A recent article by Professors Eric Posner and Glen Weyl from the University of Chicago advocates an FDA for Financial Innovation. The authors argue that such an FDA-like Agency should distinguish new financial products that are intended for investment or hedging from those intended for speculation, and banish the latter from the market.
Though there is almost universal agreement that some form of enhanced financial regulation should exist, no agreement exists on the form such regulation should take. The current proposal is both bold and controversial, and below I outline some of the major concerns it raises.
First and foremost, the FDA for pharmaceuticals contains a clear objective for approving drugs which meet efficacy and safety standards, and it is capable of making those determinations through clinical trials. How would such a clear objective and testing procedure be designed and implemented for financial innovation and who would be in charge?
The authors suggest a panel of experts will make the call on what is hedging versus speculation. They propose that the new agency’s standard should be whether gains from insurance benefits created by the new product exceed the likely costs created by the speculation it facilitates, meaning that the financial innovation has social utility. But how are we going to measure this?
Second, despite hundreds of years of data, there is no consensus on what trading represents hedging and what represents speculation for existing stocks. So, why would such a consensus exist for newly developed and not yet launched financial instruments?
Third, what will be the empirical evidence to support either an approval or a rejection of a financial innovation which, by definition, has not yet been launched? Who will be conducting these studies, assuming they theoretically could be conducted?
Fourth, speculation is not necessarily and inherently bad, though this proposal seems to accept that premise without question. Speculators enhance price discovery and market liquidity (see my posting in the last FinReg Newsletter on manipulation and speculation in crude oil* ). Â What if a significant portion of the stocks and options trading is speculative”should we ban it?
Fifth, investing such authority in political appointees obviously represents its own kind of risk.Â Will proper campaign contributions be followed by approval? Even if unfounded, charges of corruption will surely follow some of the decisions by such an expert panel when objective criteria and empirical data are lacking.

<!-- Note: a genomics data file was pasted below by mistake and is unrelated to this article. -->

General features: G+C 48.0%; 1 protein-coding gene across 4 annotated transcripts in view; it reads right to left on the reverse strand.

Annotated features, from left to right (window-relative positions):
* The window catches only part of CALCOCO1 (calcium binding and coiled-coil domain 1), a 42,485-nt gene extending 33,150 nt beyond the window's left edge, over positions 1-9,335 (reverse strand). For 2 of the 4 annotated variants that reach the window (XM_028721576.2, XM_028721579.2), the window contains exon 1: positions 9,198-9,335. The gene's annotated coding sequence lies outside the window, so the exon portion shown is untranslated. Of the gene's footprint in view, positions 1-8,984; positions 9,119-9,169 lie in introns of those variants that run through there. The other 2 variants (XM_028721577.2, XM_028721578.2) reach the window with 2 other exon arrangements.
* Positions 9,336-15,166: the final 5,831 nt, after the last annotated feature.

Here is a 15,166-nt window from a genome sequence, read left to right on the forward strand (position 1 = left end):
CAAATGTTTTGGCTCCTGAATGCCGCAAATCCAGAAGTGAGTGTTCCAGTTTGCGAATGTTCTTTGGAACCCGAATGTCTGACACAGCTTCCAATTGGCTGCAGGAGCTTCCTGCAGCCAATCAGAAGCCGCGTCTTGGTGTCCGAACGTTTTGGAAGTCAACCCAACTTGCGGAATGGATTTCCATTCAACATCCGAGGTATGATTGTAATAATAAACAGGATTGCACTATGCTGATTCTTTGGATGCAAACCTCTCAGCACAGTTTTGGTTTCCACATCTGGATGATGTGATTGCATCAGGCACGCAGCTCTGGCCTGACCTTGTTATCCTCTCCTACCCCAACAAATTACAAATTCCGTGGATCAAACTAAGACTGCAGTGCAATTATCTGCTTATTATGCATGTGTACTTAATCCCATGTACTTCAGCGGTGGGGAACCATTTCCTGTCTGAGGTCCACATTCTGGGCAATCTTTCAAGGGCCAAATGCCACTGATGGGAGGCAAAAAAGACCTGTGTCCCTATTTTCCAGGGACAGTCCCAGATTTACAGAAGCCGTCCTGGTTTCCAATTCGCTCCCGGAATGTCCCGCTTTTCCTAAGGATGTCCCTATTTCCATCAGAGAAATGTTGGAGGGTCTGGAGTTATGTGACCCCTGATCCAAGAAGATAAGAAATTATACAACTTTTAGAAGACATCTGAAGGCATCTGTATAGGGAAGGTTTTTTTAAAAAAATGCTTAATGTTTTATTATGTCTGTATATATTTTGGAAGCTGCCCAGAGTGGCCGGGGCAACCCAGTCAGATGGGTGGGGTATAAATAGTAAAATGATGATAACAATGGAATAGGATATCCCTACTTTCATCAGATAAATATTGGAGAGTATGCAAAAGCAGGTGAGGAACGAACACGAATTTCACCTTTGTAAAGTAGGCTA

Sixth, how long would it take for a decision to be made on the approval or rejection of new products? Presumably, the FDA-like Agency would have to undertake significant studies to try to come up with an empirical basis for its decisions. The pharmaceutical FDA, on which this proposal is at least loosely modeled, takes on average 8 years to ultimately approve a new drug, from the beginning of Phase I to market launch (see Abrantes-Metz, Adams, & Metz, Pharmaceutical Development Phases: A Duration Analysis**).
Seventh, why would this group of experts know better than existing, experienced regulators about what types of innovative financial products should or should not be traded? If our current regulators are not already the best people available for the job, then why not replace them before creating a new regulatory panel?
Eighth, will the FDA-like Agency essentially have to approve every new financial contract between two private parties involving any clause which may be classified as innovative? This would represent a dramatic shift in contractual law and significantly restrict market function.
Professor John Cochrane from the University of Chicago provides insightful and detailed comments on all of these reasons and more for why this proposal may not be such a good idea. Both the article and the blog are highly recommended readings.
*available at http://papers.ssrn.com/sol3/papers.cfm?abstract_id=2050577)
*Â *Abrantes-Metz, Adams & Metz, Pharmaceutical Development Phases: A Duration Analysis, Journal of Pharmaceutical Finance, Economics & Policy, 14, 19“42, 2006, also available at http://papers.ssrn.com/sol3/papers.cfm?abstract_id=607941